Staff training is becoming increasingly vital for self-storage operations. As competitive pressures rise and the power of the rent increase slackens, many storage companies will look to better training as a tool for improving revenue and profit.
Itused to be you could afford to miss a few storage sales or rental opportunities because business was good. There was very little expectation from consumers regarding our sales and customer-service abilities. Now there are more choices out there for storage shoppers, who choose to do business where they feel wanted, respected and well cared for.
Employee training can be the ticket to improved performance, but it involves overcoming some challenges. You’ll struggle to find the right type of training delivered with the right approach. You’ll struggle to make employees open and receptive to the training. Your financial partners will want to know how training improves your cash position and increases the value of your real estate assets. You’ll also have to learn to manage a training program.
Many people think training is a one-time thing that happens like the wave of a wand. You show someone how to do something once or twice, and presto! They know how to a certain task correctly from now on. But that’s not how it happens. Training is an ongoing process, because most of the things we want our staff to do are not what they would normally do when faced with certain situations.
Fighting Human Nature
A person’s natural reaction when seeing a burning house is to run away from it. Firefighters and fire rescue squads, on the other hand, do the opposite. They go into the fire to pull people out and extinguish the flames. Even if you’re a pyromaniac, you need training to survive walking into a fire. You need schooling to know how to put out the fire without getting yourself killed.
Now let’s consider a day in the life of a self-storage employee. A person’s natural reaction to being yelled at is to fight back or retreat. But when a storage employee is being confronted by a disgruntled customer, he has to be nice and diffuse the situation. He can’t be hostile, nor can he act like a wimp.
When your manager answers the phone and is asked by a potential customer for the price of a storage unit, his natural reaction might be to blurt it out. What you want him to do is ask good questions, build rapport, and get the caller excited about renting with you. All of these things take training.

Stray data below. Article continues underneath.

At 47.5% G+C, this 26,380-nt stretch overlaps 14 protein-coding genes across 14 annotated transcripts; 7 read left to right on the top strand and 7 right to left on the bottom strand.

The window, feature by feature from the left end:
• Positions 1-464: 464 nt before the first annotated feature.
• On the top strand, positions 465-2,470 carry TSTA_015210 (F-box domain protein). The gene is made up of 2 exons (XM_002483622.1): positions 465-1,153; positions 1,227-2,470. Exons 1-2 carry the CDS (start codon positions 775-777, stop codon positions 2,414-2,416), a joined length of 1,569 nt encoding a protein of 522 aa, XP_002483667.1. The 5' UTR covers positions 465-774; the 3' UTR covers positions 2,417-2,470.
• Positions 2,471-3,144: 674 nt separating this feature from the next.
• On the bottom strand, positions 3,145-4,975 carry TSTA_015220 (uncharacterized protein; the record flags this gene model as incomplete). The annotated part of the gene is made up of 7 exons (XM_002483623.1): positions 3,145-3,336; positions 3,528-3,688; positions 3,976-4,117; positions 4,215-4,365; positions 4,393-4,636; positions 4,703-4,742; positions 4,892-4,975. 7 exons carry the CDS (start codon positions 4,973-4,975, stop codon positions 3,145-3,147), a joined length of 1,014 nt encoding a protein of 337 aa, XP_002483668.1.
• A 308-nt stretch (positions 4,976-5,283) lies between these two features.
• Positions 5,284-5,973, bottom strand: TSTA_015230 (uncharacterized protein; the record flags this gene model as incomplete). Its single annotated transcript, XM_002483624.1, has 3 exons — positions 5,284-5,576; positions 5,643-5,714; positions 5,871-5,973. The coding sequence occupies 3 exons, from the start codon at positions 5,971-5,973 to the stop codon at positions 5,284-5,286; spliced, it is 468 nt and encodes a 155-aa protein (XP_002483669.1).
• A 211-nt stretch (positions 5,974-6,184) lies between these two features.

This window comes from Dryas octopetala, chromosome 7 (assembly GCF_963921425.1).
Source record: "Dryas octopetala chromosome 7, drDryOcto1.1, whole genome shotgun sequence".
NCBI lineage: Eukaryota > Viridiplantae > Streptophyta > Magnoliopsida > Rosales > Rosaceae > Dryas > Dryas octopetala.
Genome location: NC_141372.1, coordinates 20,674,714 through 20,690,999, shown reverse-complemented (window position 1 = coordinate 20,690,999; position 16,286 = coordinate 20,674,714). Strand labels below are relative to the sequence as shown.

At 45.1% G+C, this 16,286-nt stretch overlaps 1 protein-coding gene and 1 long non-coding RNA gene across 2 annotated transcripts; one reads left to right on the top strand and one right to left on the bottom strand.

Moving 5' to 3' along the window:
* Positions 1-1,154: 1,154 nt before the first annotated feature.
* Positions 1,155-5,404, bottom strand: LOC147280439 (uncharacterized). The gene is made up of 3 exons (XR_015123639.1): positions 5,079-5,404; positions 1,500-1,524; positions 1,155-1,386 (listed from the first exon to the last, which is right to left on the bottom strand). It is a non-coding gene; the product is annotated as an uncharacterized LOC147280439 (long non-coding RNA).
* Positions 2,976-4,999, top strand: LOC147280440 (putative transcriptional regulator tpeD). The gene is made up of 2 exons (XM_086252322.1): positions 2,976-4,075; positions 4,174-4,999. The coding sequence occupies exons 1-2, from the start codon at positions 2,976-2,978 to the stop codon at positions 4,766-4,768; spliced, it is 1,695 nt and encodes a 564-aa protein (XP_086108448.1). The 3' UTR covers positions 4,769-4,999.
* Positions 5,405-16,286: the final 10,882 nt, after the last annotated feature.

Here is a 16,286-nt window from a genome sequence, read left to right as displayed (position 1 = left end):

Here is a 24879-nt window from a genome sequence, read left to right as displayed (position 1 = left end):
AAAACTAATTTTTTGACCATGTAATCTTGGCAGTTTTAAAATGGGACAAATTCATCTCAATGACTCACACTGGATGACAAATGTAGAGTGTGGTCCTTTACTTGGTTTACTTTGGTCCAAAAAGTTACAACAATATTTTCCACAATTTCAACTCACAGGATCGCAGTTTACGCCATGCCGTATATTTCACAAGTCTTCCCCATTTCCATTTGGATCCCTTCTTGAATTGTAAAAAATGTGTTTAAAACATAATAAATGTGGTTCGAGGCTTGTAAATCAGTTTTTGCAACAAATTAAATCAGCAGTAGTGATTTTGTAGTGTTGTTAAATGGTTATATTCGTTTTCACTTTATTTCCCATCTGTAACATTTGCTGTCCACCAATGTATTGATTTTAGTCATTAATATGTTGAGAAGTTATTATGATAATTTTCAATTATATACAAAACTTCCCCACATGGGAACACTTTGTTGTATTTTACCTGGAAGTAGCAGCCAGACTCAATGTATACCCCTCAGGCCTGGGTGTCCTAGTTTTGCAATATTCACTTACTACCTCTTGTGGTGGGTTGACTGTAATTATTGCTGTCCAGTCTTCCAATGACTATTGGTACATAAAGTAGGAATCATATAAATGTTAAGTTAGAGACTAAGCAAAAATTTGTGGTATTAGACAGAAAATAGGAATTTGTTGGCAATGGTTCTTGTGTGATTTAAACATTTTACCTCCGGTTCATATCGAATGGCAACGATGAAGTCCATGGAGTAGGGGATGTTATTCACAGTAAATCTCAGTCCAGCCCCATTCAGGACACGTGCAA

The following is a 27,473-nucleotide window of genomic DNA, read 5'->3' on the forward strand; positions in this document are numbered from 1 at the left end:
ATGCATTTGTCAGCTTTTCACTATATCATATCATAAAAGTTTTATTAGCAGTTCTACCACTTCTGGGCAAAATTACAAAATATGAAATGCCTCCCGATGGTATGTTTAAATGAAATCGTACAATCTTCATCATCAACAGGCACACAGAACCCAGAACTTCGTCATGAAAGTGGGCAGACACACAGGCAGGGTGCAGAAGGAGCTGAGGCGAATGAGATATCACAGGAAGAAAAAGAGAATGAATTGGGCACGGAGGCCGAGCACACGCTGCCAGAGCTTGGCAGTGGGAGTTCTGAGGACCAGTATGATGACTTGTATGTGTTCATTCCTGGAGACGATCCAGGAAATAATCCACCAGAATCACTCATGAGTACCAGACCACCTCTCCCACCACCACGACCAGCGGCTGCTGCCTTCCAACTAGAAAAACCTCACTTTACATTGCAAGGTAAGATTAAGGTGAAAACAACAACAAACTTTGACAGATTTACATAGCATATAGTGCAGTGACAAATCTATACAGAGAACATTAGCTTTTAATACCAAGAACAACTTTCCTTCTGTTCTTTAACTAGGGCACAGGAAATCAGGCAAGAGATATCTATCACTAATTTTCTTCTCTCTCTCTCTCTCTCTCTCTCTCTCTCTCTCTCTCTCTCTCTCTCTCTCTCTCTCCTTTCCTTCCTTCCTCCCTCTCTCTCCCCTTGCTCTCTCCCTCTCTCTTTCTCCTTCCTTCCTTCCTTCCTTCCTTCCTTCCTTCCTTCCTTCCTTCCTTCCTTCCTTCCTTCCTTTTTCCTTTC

Overcoming Human Nature
Some parts of self-storage training are more in tune with human nature. For example, it’s natural for a person who is responsible for a property’s appearance to pick up any trash he might see while walking through the grounds. He doesn’t need a lot of instruction to know he needs to keep the place clean (unless, of course, you hire a slob).
But how do you train people to do things that are against their nature? You have to set up relevant exercises. You have to explain the importance of not following gut instinct in certain situations. And you have to reinforce the training with lots of practice. Then you have to evaluate the results, tweak the training and practice some more.
Not everyone absorbs information the same way. We all have a different learning style. Some of us prefer reading. Others do better by listening or using a hands-on approach. So you have to use a mix of all these methods to set the lesson in an employee’s behavior repertoire. And not everyone is motivated by the same things. Many people aren’t even clear about what motivates them, so you have to try different things and see what works.
Also ask yourself: Are you hiring people who are trainable? Most people would say they are at least they want to be. But not everyone will actually allow themselves to be trained.
Finally, are you trying to make a working dog out of a lap dog? Some people apply to customer-service jobs in general and self-storage jobs in particular because they look easy. They think a storage-management position is a great way to spend the day with their feet up and the “gone to lunch” sign displayed. Then you come along and want to show them how to be great sales and service people.
What About You?
Consider your role in the equation not everyone is cut out to be a trainer. You may have some very engaged and capable people on your team who are trying to learn everything you throw at them. Unfortunately, training may be the least of your talents, and all you’re doing is giving mixed signals and stressing your trainees to the max.
You may also have a hard time equating training to profit. If rental demand is down during a month when you’re focusing on staff education, it’s easy to believe training was a bad choice. Remember that training is an investment, one that pays off with positive results over time.
Finally, how do you judge progress? This is a quandary too. Will you use benchmarks, scores, customer comments or some other method? Training requires a means of measuring performance. If all the issues involved in training have you feeling a little queasy, start with something simple. Choose a basic exercise with an obvious result and see what you can accomplish. You may find training is a lot of fun and helps you learn your business exceedingly well.
Tron Jordheim is the director of PhoneSmart, an offsite sales force that helps storage owners rent to more people through its call center, secret-shopping service, sales-training and Internet-lead-generation services. Mr. Jordheim is also a member of the National Speakers Association. You can read what he is up to at www.selfstorageblog.com. For more information, e-mail firstname.lastname@example.org.